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genetic risk

International “Big Data” Study Offers Fresh Insights into T2D

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World map

Caption: This international “Big Data” study involved hundreds of researchers in 22 countries (red).

It’s estimated that about 10 percent of the world’s population either has type 2 diabetes (T2D) or will develop the disease during their lives [1]. Type 2 diabetes (formerly called “adult-onset”) happens when the body doesn’t produce or use insulin properly, causing glucose levels to rise. While diet and exercise are critical contributory factors to this potentially devastating disease, genetic factors are also important. In fact, over the last decade alone, studies have turned up more than 80 genetic regions that contribute to T2D risk, with much more still to be discovered.

Now, a major international effort, which includes work from my own NIH intramural research laboratory, has published new data that accelerate understanding of how a person’s genetic background contributes to T2D risk. The new study, reported in Nature and unprecedented in its investigative scale and scope, pulled together the largest-ever inventory of DNA sequence changes involved in T2D, and compared their distribution in people from around the world [2]. This “Big Data” strategy has already yielded important new insights into the biology underlying the disease, some of which may yield novel approaches to diabetes treatment and prevention.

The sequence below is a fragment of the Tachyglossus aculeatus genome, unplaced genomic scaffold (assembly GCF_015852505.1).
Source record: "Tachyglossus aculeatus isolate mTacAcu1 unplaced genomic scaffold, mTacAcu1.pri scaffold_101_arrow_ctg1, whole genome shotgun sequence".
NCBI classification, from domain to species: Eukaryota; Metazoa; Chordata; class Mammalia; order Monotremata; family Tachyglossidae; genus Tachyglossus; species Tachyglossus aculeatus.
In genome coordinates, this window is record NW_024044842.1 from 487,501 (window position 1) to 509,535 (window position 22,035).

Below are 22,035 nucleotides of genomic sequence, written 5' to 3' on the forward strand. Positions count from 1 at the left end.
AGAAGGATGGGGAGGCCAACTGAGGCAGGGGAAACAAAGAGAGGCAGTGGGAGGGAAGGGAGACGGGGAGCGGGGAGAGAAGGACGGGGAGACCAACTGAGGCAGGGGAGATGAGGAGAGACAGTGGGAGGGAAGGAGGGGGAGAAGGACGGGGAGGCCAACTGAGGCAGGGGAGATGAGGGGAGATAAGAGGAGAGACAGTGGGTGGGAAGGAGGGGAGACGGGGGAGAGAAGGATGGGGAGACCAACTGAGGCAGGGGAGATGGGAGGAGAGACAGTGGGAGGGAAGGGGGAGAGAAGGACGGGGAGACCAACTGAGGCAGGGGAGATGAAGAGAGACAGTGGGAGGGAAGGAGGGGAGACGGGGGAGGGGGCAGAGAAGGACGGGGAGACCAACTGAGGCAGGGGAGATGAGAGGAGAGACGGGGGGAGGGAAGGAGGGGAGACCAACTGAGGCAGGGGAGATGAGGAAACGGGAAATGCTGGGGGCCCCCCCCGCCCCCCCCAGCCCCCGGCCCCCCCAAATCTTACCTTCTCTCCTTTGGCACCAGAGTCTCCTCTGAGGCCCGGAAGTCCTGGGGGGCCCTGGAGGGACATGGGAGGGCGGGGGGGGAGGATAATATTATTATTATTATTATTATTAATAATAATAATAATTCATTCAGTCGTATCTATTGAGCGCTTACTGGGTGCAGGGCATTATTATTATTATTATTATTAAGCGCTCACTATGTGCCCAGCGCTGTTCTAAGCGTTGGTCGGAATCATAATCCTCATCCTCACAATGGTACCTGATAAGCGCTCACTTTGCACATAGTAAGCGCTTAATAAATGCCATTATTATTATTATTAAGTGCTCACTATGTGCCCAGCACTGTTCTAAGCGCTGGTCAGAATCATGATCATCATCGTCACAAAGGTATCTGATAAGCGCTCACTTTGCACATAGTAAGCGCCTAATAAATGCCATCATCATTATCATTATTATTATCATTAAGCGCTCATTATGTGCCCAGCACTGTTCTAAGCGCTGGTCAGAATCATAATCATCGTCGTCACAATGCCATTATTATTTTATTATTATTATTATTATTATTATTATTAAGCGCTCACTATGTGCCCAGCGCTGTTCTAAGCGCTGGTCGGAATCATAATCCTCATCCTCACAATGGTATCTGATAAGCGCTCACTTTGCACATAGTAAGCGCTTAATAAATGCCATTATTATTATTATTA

Peanut Allergies: Prevention by Early Exposure?

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Peanuts and peanut products

Credit: United States Department of Agriculture

It might seem obvious that the best way to avoid a food allergy is to steer clear of the offending item. But a recent study, published in the New England Journal of Medicine, suggests that just the opposite may be true: strict avoidance from a very early age may be the wrong strategy when it comes to kids at high risk of developing an allergy to peanuts [1].

The study found that feeding peanut-rich foods to some high-risk infants actually helps their developing immune systems learn to tolerate peanuts better, apparently helping them avoid this serious allergy later in life. While it’s too soon to recommend stepping up peanut consumption among all babies, the findings provide striking new insights into how food allergies develop and how they might be avoided.